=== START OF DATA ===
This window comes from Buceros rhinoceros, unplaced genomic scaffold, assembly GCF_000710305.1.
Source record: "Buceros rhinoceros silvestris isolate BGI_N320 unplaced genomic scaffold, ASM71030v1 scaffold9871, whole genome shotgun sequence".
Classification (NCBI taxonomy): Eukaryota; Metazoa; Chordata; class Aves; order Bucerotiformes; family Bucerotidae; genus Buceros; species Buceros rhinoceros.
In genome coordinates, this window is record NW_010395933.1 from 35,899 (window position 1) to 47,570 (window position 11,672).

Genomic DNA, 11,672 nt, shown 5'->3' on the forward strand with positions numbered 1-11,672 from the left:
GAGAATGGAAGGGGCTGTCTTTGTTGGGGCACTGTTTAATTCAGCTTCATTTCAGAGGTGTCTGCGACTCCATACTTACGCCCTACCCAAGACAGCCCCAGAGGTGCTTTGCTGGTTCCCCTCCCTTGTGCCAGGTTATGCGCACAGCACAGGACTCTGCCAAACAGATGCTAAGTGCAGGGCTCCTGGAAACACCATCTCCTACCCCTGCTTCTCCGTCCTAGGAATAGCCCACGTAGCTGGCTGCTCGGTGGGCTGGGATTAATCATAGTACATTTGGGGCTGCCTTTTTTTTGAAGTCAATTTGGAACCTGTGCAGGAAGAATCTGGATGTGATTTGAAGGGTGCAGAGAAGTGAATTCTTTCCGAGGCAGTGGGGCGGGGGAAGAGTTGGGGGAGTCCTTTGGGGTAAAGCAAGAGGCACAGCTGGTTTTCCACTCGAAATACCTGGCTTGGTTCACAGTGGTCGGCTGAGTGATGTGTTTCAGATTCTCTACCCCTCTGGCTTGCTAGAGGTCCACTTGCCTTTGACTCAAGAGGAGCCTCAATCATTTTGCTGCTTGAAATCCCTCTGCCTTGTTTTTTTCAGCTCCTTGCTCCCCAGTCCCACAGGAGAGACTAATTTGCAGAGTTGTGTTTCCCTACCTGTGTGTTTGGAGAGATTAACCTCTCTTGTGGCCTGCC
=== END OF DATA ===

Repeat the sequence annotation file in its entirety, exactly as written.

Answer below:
This window comes from Buceros rhinoceros, unplaced genomic scaffold, assembly GCF_000710305.1.
Source record: "Buceros rhinoceros silvestris isolate BGI_N320 unplaced genomic scaffold, ASM71030v1 scaffold9871, whole genome shotgun sequence".
Classification (NCBI taxonomy): Eukaryota; Metazoa; Chordata; class Aves; order Bucerotiformes; family Bucerotidae; genus Buceros; species Buceros rhinoceros.
In genome coordinates, this window is record NW_010395933.1 from 35,899 (window position 1) to 47,570 (window position 11,672).

Genomic DNA, 11,672 nt, shown 5'->3' on the forward strand with positions numbered 1-11,672 from the left:
GAGAATGGAAGGGGCTGTCTTTGTTGGGGCACTGTTTAATTCAGCTTCATTTCAGAGGTGTCTGCGACTCCATACTTACGCCCTACCCAAGACAGCCCCAGAGGTGCTTTGCTGGTTCCCCTCCCTTGTGCCAGGTTATGCGCACAGCACAGGACTCTGCCAAACAGATGCTAAGTGCAGGGCTCCTGGAAACACCATCTCCTACCCCTGCTTCTCCGTCCTAGGAATAGCCCACGTAGCTGGCTGCTCGGTGGGCTGGGATTAATCATAGTACATTTGGGGCTGCCTTTTTTTTGAAGTCAATTTGGAACCTGTGCAGGAAGAATCTGGATGTGATTTGAAGGGTGCAGAGAAGTGAATTCTTTCCGAGGCAGTGGGGCGGGGGAAGAGTTGGGGGAGTCCTTTGGGGTAAAGCAAGAGGCACAGCTGGTTTTCCACTCGAAATACCTGGCTTGGTTCACAGTGGTCGGCTGAGTGATGTGTTTCAGATTCTCTACCCCTCTGGCTTGCTAGAGGTCCACTTGCCTTTGACTCAAGAGGAGCCTCAATCATTTTGCTGCTTGAAATCCCTCTGCCTTGTTTTTTTCAGCTCCTTGCTCCCCAGTCCCACAGGAGAGACTAATTTGCAGAGTTGTGTTTCCCTACCTGTGTGTTTGGAGAGATTAACCTCTCTTGTGGCCTGCC